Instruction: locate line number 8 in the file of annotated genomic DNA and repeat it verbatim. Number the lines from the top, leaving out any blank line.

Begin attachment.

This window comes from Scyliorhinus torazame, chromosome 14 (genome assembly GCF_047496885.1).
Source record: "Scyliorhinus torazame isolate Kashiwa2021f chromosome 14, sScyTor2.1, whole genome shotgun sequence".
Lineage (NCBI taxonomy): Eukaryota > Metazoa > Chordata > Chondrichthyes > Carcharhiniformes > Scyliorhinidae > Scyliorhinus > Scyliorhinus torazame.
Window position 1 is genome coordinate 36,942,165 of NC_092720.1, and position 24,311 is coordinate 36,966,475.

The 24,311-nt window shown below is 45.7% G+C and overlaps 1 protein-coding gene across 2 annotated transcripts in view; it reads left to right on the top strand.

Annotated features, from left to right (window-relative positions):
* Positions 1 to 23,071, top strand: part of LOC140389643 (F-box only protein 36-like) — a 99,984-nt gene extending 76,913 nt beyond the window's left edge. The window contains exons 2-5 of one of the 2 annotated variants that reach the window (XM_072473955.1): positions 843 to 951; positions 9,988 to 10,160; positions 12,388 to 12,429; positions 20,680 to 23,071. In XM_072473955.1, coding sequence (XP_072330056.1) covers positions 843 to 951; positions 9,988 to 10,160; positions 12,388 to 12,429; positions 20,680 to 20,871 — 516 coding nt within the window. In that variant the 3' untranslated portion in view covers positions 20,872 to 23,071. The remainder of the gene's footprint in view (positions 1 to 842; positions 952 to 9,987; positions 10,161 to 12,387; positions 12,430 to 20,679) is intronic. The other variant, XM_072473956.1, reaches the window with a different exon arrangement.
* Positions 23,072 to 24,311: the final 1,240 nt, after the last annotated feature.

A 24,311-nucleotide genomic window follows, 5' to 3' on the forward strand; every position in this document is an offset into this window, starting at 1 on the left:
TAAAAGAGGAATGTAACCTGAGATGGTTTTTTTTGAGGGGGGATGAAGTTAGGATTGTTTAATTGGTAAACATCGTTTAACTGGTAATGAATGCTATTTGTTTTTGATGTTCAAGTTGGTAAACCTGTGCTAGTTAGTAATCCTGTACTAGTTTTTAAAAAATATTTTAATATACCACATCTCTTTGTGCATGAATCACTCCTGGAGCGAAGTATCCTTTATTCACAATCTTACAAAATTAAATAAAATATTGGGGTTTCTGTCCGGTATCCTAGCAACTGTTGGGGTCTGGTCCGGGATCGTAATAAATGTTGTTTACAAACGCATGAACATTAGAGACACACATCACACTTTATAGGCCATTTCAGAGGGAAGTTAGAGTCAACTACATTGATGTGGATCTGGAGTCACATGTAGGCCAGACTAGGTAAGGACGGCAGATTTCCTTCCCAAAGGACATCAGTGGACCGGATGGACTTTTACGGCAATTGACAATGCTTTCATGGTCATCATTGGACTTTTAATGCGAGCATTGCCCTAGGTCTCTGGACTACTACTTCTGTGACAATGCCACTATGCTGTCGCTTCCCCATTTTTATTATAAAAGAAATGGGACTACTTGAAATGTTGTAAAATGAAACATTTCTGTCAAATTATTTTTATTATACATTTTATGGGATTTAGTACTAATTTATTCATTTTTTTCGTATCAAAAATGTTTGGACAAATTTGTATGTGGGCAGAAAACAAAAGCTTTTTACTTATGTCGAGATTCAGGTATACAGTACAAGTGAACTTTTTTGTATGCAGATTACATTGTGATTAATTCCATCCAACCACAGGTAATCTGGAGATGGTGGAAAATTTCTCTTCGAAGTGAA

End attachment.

* Positions 23,072 to 24,311: the final 1,240 nt, after the last annotated feature.